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The Wrong Read – Episode 17: Rookies are the Key to Zero RB

Welcome to the 17th installment of the “The Wrong Read,” an article series that reflects on recent podcast episodes, pushing the ideas discussed on the podcasts to their logical conclusions and offering some further thoughts on the topics broached by the guests and hosts. By now you probably know whether you won a fantasy championship or not. In either case, you might want to read this piece on learning from your mistakes and your successes.

I know, the NFL season isn’t technically over yet. But the fantasy season is, so now is the time we get to start talking about two things: 2018 draft prospects and best-ball strategy. This article does a little of both. But first it would be helpful to review the 2017 season to see just what worked and what didn’t.

On a recent episode of the Highlight Reel, Anthony Amico discussed some research he did at the beginning of the season about where high-scoring weeks come from. His findings, based on the last five years, showed that most high-scoring weeks have come from the wide receiver position. Not only that, but early-round WRs have accounted for far more high-scoring weeks than early-round RBs. What this means is that Zero RB ought to be a winning strategy in best ball leagues, even in DRAFT leagues where the default scoring is only half-PPR.

Did Zero RB Work in 2017?

Did 2017 work out that way? I haven’t been able to dig into those numbers quite yet, but when you recall the players taken in the first round at each position, it starts to look bleak for Zero-RB squads. If you went with an early RB, David Johnson was the only really bad pick. Ezekiel Elliott missed some games, but he also had enough big weeks to make up for it. However, if you went with an early WR, only Antonio Brown truly returned the value you expected. Odell Beckham, Julio Jones, A.J. Green, Mike Evans, and Jordy Nelson were all first-round WRs who disappointed. So does that mean Zero RB was a bad strategy in 2017?

I’m not ready to go that far. For one thing, you can also recall a lot of late-round RBs who were league winners, between Kareem Hunt (who was available late for part of the offseason), Alvin Kamara, and Chris Thompson (who had multiple week-winning performances early in the season). We also saw top-scoring weeks from Jamaal Williams, Aaron Jones, Giovani Bernard, and Kenyan Drake. The number of late-round RBs who turned in top-scoring weeks means Zero RB could have worked out well. Whether you should use Zero RB in best ball leagues next year depends on a lot of factors. But if you are going to go Zero RB, perhaps there are some initial takeaways from 2017 that should influence exactly how you do it.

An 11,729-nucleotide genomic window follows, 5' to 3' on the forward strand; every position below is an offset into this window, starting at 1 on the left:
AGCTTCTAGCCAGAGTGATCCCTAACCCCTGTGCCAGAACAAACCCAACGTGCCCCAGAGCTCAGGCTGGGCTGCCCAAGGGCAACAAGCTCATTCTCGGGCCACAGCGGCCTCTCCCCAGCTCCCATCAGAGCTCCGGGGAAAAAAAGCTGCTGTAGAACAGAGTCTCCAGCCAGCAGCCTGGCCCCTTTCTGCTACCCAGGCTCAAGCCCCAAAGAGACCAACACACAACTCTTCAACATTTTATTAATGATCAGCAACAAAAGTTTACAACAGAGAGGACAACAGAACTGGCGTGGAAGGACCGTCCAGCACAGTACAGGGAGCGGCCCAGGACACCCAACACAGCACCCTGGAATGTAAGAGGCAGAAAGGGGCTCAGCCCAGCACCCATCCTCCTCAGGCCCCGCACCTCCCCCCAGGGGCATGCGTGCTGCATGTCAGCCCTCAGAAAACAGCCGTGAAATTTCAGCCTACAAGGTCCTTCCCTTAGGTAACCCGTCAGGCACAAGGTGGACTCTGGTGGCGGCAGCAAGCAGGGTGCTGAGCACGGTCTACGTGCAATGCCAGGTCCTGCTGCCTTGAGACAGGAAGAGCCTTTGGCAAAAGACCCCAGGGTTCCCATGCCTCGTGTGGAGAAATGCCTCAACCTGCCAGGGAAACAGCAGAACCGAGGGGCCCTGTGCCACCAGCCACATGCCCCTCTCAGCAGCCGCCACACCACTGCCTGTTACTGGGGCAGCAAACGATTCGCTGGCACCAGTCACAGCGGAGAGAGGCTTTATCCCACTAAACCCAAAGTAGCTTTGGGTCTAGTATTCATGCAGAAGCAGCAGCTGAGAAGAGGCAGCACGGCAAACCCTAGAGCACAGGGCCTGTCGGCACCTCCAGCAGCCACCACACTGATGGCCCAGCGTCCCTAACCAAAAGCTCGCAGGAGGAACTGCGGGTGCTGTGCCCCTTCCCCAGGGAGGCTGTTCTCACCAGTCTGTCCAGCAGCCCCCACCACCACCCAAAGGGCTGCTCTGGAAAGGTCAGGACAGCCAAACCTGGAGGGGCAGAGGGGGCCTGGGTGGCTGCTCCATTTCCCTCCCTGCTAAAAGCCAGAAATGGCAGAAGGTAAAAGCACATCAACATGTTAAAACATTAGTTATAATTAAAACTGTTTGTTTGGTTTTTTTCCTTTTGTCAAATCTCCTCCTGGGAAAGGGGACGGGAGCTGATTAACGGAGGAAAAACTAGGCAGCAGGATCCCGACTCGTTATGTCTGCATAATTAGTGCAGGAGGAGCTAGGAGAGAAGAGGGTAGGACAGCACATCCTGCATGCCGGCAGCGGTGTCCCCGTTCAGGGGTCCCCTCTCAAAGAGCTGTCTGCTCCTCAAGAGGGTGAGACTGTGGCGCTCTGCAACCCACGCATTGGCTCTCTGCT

Rookie RBs Dominated 2017

One thing you can’t help but notice when going through the RBs who turned in week-winning scores in 2017 is the number of rookie RBs who make appearances. I went through the top-300 player games in the NFL this year across all offensive positions, looking specifically at the number of years each player has been in the league.1 The chart below shows the occurrence of a top game at each position, broken out by years in the NFL.

There are a lot colors there, but let me simplify it: Rookie RBs had more top-scoring games than any other cohort in 2017. True, many of these performances were by early-round picks such as Leonard Fournette and Christian McCaffrey. But many were also by late-round rookies such as the aforementioned Williams and Jones, or players like Corey Clement, Austin Ekeler, D’Onta Foreman, and Tarik Cohen, most of whom were probably not even drafted in your best-ball leagues. The point of all this is to say, if you are going Zero RB (and I think you should), you should focus your late-round RB picks on high-upside rookies.

But Is This an Actionable Trend or an Aberration?

Of course, it’s certainly possible that 2017 was an outlier year for rookie RBs. Based on some of the performances we’ve seen this year, it’s possible the 2017 RB class was unusually good. On the other hand, teams who spend draft capital on a RB usually intend to use their rookie RBs at some point. Given RB injury rates, there is a good chance these rookies will get an opportunity to contribute at some point in their rookie seasons.

Zero RB drafters can capitalize on these facts by being overweight on rookie RBs in their best-ball drafts. It’s true that you likely won’t get the benefit of a full season worth of predictable production that you might from a veteran. But in best-ball leagues, predictable production is overrated. The boom-bust nature of rookie RBs is something you can take advantage of by getting the benefit of the boom weeks without having to time them.

Even though a simplistic analysis of 2017 might reveal that an RB-early strategy was successful, Zero-RB squads that also featured a lot of rookie RBs probably did well in 2017. This strategy could lead to big profits in 2018 too, especially considering we are likely to see a lot of RBs replacing WRs in the first round. So my (way too early) advice for 2018 best-ball leagues: go with a rookie-RB-heavy Zero-RB strategy.

  1. 300 sounds like a lot, but in a 16-week season, across four positions, that equates to roughly a top-five weekly positional finish.  (back)

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